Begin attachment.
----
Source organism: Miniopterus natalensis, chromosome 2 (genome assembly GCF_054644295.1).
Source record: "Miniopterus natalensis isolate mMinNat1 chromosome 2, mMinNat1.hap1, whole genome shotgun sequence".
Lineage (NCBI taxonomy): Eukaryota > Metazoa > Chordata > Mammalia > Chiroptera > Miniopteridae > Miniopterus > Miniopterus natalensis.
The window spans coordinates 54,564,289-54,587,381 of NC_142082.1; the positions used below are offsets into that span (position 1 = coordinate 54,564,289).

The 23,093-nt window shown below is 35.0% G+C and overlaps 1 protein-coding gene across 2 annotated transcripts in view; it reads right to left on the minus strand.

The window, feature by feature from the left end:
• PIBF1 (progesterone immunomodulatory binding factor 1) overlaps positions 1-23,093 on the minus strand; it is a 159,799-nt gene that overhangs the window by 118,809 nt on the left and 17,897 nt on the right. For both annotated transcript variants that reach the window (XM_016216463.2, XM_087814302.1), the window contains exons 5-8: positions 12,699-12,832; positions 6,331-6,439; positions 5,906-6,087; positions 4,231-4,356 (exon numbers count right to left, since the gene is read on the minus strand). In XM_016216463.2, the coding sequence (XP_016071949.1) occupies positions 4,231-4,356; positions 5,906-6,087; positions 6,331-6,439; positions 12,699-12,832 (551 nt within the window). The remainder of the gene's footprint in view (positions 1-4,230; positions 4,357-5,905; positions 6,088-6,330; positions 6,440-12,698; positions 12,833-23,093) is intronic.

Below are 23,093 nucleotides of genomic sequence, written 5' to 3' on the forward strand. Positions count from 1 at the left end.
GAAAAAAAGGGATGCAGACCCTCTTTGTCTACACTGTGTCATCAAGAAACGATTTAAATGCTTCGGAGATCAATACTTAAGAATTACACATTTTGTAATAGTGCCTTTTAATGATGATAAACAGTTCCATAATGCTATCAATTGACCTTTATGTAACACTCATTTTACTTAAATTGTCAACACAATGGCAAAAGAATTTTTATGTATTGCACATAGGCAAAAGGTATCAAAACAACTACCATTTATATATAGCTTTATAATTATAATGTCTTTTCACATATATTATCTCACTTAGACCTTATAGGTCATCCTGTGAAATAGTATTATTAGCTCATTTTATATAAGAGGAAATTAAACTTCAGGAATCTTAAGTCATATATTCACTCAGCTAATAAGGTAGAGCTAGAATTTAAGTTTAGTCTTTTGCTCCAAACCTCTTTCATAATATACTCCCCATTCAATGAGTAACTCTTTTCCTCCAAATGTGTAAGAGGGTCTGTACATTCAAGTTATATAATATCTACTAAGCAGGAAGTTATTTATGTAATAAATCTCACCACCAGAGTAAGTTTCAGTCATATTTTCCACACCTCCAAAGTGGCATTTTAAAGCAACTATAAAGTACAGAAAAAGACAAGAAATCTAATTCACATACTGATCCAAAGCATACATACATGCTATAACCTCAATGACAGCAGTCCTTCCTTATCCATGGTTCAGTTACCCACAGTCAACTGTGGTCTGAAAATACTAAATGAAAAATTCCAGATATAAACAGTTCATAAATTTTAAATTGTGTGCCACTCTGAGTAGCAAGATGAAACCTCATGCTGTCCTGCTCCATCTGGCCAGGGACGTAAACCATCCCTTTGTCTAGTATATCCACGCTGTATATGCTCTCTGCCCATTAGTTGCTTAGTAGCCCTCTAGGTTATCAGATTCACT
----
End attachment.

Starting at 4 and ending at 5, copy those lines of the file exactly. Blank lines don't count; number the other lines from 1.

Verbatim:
The window spans coordinates 54,564,289-54,587,381 of NC_142082.1; the positions used below are offsets into that span (position 1 = coordinate 54,564,289).

The 23,093-nt window shown below is 35.0% G+C and overlaps 1 protein-coding gene across 2 annotated transcripts in view; it reads right to left on the minus strand.